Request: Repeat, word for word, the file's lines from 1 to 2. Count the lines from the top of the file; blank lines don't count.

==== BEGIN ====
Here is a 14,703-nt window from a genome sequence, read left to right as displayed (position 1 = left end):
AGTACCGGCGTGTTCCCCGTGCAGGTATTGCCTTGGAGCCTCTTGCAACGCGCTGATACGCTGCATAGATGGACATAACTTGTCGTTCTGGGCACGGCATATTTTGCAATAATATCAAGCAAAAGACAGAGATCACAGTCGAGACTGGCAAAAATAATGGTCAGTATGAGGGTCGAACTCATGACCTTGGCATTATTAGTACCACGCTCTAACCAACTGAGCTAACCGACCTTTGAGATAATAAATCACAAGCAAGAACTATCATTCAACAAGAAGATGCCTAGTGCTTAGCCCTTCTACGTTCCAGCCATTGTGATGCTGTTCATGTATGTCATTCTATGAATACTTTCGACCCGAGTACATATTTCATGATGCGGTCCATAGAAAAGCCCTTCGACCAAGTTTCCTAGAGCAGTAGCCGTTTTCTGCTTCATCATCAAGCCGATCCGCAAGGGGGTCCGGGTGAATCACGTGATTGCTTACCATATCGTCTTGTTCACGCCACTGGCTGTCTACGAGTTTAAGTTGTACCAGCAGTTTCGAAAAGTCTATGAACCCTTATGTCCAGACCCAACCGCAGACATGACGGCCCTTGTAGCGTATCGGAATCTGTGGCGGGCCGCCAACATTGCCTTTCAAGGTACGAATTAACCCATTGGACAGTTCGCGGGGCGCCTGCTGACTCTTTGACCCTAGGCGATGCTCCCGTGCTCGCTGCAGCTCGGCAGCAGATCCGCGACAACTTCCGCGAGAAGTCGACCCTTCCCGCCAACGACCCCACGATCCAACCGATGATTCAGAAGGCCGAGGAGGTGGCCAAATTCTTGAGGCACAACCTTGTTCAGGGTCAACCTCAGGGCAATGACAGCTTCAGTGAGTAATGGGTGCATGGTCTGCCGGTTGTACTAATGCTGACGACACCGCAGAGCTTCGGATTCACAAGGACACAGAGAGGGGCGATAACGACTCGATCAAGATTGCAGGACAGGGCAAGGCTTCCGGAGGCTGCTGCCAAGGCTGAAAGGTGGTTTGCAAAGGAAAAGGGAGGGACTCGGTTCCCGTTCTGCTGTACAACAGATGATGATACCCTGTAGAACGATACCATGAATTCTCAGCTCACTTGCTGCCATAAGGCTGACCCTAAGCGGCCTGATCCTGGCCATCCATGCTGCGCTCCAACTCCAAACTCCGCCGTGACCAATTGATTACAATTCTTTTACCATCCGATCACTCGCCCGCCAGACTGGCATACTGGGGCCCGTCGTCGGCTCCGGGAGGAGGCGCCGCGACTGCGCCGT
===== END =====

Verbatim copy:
Here is a 14,703-nt window from a genome sequence, read left to right as displayed (position 1 = left end):
AGTACCGGCGTGTTCCCCGTGCAGGTATTGCCTTGGAGCCTCTTGCAACGCGCTGATACGCTGCATAGATGGACATAACTTGTCGTTCTGGGCACGGCATATTTTGCAATAATATCAAGCAAAAGACAGAGATCACAGTCGAGACTGGCAAAAATAATGGTCAGTATGAGGGTCGAACTCATGACCTTGGCATTATTAGTACCACGCTCTAACCAACTGAGCTAACCGACCTTTGAGATAATAAATCACAAGCAAGAACTATCATTCAACAAGAAGATGCCTAGTGCTTAGCCCTTCTACGTTCCAGCCATTGTGATGCTGTTCATGTATGTCATTCTATGAATACTTTCGACCCGAGTACATATTTCATGATGCGGTCCATAGAAAAGCCCTTCGACCAAGTTTCCTAGAGCAGTAGCCGTTTTCTGCTTCATCATCAAGCCGATCCGCAAGGGGGTCCGGGTGAATCACGTGATTGCTTACCATATCGTCTTGTTCACGCCACTGGCTGTCTACGAGTTTAAGTTGTACCAGCAGTTTCGAAAAGTCTATGAACCCTTATGTCCAGACCCAACCGCAGACATGACGGCCCTTGTAGCGTATCGGAATCTGTGGCGGGCCGCCAACATTGCCTTTCAAGGTACGAATTAACCCATTGGACAGTTCGCGGGGCGCCTGCTGACTCTTTGACCCTAGGCGATGCTCCCGTGCTCGCTGCAGCTCGGCAGCAGATCCGCGACAACTTCCGCGAGAAGTCGACCCTTCCCGCCAACGACCCCACGATCCAACCGATGATTCAGAAGGCCGAGGAGGTGGCCAAATTCTTGAGGCACAACCTTGTTCAGGGTCAACCTCAGGGCAATGACAGCTTCAGTGAGTAATGGGTGCATGGTCTGCCGGTTGTACTAATGCTGACGACACCGCAGAGCTTCGGATTCACAAGGACACAGAGAGGGGCGATAACGACTCGATCAAGATTGCAGGACAGGGCAAGGCTTCCGGAGGCTGCTGCCAAGGCTGAAAGGTGGTTTGCAAAGGAAAAGGGAGGGACTCGGTTCCCGTTCTGCTGTACAACAGATGATGATACCCTGTAGAACGATACCATGAATTCTCAGCTCACTTGCTGCCATAAGGCTGACCCTAAGCGGCCTGATCCTGGCCATCCATGCTGCGCTCCAACTCCAAACTCCGCCGTGACCAATTGATTACAATTCTTTTACCATCCGATCACTCGCCCGCCAGACTGGCATACTGGGGCCCGTCGTCGGCTCCGGGAGGAGGCGCCGCGACTGCGCCGT